Bad losers will never make great champions. Alec Stewart however must be applauded for his mature and sensible reaction the situation. It's a shame his chairman of selectors didn't react in a similar fashion.
Alex Feteh, England

The magic eye wouldn't work
  Ken, Belgium

The worst part of this is that the umpires are being vilified. I don't believe they are getting any worse but the instant availability of action replays is showing that mistakes are made but remember that they probably always have occurred, we just don't know to what level.

Use the available technology for televised games. The magic eye wouldn't work because the non-strike batsman would interfere and the equipment would need moving with every game.
Ken, Belgium

Cricket must update itself to retain its credibility. Using technology to eliminate errors such as these is quite simple, and the authorities must give this due consideration unless they want the reputation of the game to degenerate further, after the recent match fixing scandal.
Gary Littlewood, UK

Which country can say they haven't had decisions go against them? South Africa's last appearance in England - lost us the series through bad umpiring decisions. At the end of the day it is a sport where bad decisions happen but I don't think anyone who loves the game of cricket can take anything away from Pakistan's brilliant last session! A 1-1 draw is a fair reflection.
Chris Catt, Cape town, South Africa

If the 'magic eye' were introduced, it should only be in international matches and cup finals. The vast majority of umpires (myself included) have been umpiring for years without any sort of technology. We have no help with judging run outs, stumpings or no balls we just have to use our own experience and judgement and the players accept it. I don't think it should be any different in the first class game.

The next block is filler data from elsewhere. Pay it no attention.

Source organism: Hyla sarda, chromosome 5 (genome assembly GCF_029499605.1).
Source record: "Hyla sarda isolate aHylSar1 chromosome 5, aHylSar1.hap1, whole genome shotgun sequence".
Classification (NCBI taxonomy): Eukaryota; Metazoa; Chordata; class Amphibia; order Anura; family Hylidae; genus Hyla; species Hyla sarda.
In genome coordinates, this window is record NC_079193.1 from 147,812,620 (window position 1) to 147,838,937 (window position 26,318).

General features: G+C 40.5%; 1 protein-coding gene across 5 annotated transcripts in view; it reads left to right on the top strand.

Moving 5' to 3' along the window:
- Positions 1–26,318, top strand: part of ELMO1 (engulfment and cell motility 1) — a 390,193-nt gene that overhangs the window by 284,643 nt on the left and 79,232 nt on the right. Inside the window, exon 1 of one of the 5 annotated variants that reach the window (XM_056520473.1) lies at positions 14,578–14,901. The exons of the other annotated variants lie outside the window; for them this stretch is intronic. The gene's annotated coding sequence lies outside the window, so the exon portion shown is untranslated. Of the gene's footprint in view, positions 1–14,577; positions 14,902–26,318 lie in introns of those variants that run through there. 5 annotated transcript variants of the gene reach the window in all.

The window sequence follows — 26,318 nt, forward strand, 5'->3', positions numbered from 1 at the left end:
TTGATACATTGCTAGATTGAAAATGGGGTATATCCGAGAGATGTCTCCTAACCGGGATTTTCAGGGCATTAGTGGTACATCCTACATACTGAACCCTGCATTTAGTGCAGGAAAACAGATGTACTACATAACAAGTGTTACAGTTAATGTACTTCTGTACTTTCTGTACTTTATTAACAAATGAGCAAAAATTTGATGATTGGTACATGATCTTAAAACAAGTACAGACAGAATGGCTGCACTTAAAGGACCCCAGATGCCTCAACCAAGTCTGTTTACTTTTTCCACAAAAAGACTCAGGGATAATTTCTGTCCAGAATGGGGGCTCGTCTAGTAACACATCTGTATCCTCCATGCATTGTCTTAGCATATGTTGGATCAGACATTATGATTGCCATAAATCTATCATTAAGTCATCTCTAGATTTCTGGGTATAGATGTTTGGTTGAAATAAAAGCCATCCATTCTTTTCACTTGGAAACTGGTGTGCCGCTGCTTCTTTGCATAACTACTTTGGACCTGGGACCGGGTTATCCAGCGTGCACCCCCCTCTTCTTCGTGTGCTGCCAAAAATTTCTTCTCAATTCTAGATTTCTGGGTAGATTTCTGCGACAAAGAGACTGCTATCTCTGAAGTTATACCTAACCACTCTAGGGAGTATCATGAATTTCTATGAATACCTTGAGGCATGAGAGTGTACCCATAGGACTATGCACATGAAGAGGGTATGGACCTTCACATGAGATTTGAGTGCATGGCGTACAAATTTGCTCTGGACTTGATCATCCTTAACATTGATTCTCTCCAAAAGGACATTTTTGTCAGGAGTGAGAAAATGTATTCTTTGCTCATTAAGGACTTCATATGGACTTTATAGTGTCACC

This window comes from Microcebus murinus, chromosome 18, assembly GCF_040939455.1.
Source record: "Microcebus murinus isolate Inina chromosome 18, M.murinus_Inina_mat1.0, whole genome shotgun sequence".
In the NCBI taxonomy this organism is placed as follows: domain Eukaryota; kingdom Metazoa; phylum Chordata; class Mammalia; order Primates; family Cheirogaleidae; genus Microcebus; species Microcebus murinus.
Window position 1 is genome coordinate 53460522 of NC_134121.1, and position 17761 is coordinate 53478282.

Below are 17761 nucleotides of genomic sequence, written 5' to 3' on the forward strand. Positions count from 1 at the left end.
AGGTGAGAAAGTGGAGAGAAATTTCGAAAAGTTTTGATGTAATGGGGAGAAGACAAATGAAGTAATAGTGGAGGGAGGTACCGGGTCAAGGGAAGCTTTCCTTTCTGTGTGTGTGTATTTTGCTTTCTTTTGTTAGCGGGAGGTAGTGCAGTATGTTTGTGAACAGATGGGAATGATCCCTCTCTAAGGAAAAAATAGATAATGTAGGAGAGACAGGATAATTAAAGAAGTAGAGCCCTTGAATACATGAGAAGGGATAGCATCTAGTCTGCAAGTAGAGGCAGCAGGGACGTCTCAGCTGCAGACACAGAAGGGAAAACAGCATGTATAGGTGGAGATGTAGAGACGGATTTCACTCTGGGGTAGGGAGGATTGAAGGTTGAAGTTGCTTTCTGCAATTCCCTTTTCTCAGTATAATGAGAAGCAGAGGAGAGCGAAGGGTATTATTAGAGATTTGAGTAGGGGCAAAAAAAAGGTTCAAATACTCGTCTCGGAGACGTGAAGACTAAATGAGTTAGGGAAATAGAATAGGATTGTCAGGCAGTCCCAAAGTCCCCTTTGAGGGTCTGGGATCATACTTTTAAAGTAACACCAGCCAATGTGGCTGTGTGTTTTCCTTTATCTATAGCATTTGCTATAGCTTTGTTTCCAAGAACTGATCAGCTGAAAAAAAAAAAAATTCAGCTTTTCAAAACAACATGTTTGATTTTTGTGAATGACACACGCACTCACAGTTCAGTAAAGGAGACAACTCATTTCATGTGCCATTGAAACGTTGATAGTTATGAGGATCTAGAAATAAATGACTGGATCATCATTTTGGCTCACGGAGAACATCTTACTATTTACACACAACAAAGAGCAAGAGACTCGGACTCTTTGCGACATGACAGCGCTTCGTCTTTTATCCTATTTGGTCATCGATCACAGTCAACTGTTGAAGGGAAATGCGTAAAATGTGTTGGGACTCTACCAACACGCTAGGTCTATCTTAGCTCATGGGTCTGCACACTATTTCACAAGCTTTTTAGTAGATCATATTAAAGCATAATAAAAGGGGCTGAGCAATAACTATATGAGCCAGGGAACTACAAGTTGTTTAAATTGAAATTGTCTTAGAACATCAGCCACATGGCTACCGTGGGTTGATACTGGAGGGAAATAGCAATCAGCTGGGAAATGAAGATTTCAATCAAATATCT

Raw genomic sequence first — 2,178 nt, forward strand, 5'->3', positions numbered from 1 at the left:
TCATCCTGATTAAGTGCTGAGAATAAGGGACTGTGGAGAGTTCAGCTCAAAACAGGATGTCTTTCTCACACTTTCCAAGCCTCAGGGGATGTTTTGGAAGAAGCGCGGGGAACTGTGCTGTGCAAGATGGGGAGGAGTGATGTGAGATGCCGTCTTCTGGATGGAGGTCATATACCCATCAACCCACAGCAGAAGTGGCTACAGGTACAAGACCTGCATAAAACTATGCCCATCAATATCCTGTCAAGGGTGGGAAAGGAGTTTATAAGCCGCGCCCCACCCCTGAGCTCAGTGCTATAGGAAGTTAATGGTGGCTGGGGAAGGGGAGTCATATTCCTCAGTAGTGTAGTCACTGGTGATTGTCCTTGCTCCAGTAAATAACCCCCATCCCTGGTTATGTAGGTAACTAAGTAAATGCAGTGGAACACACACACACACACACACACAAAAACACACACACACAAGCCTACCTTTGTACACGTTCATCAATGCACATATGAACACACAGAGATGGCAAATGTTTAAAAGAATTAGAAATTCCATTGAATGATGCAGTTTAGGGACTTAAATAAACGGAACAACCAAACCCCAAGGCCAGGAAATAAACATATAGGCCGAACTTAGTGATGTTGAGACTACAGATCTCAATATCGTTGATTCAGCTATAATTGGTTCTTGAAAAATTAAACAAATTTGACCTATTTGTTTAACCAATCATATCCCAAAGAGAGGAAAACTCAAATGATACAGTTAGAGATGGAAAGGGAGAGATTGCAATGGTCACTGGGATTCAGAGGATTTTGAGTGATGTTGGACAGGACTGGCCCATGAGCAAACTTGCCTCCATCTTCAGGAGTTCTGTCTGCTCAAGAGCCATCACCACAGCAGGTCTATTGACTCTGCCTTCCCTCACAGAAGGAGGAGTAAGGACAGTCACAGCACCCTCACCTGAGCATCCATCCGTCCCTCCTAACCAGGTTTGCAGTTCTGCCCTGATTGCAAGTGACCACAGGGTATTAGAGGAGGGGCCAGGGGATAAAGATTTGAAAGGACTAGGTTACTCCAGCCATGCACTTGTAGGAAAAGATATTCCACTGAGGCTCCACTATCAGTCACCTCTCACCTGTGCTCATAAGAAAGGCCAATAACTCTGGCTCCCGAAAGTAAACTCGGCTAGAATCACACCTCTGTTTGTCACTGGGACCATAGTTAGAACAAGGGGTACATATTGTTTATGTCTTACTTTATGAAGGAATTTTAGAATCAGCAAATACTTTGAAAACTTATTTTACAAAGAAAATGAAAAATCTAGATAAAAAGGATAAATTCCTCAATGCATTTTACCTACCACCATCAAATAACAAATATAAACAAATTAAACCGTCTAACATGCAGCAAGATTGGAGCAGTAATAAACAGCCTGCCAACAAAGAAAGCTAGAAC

Gary Nichol, England

Cricket must update itself to retain its credibility
  Gary Littlewood, UK

Just accept defeat gracefully. Everyone gets bad decisions and some English fans can't take it. What about the Pakistan's batsmen who were wrongly given out. I didn't hear any English fans calling for the third umpire to intervene then, so why all of a sudden when a few decisions went against you start moaning?
Saghar Shah, UK

It has always struck me as strange that cricket umpires are older people who might have the experience but are they up to the task, with regard to eyesight and general physical fitness? Or are they bastions of the old boys network?
Stephen Peterson, UK

Cricket is not a rough-and-tumble game like football. In situations like this technology can be used. Once is excusable, four times is verging on stupidity, surely the third umpire kept an eye on the game. I truly believe if England had kept those wickets than they could have won the match and therefore the series.
Dan, UK

The technology should be for all the aspects of the game not only for no-balls: two of Pakistan's players were given out, when they clearly were not. England tends to make too much fuss when the decisions go against them. On the other hand it's part of the game when the decisions fall in their favour. If the technology is there it should be used to help the umpires arrive at the correct decisions for all.
M. Sadique, England